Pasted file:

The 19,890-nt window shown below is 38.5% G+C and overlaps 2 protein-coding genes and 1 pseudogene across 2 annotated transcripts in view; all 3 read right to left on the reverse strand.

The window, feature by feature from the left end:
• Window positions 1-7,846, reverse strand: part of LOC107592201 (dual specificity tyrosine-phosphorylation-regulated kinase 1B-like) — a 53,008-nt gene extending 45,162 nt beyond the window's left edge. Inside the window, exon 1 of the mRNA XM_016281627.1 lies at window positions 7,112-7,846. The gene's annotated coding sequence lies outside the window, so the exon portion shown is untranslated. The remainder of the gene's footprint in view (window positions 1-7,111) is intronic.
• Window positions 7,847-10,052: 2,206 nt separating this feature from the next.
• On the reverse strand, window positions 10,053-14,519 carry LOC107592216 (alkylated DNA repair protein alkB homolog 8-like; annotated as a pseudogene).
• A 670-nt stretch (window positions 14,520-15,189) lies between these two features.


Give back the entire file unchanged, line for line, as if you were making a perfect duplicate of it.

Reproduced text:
The 19,890-nt window shown below is 38.5% G+C and overlaps 2 protein-coding genes and 1 pseudogene across 2 annotated transcripts in view; all 3 read right to left on the reverse strand.

The window, feature by feature from the left end:
• Window positions 1-7,846, reverse strand: part of LOC107592201 (dual specificity tyrosine-phosphorylation-regulated kinase 1B-like) — a 53,008-nt gene extending 45,162 nt beyond the window's left edge. Inside the window, exon 1 of the mRNA XM_016281627.1 lies at window positions 7,112-7,846. The gene's annotated coding sequence lies outside the window, so the exon portion shown is untranslated. The remainder of the gene's footprint in view (window positions 1-7,111) is intronic.
• Window positions 7,847-10,052: 2,206 nt separating this feature from the next.
• On the reverse strand, window positions 10,053-14,519 carry LOC107592216 (alkylated DNA repair protein alkB homolog 8-like; annotated as a pseudogene).
• A 670-nt stretch (window positions 14,520-15,189) lies between these two features.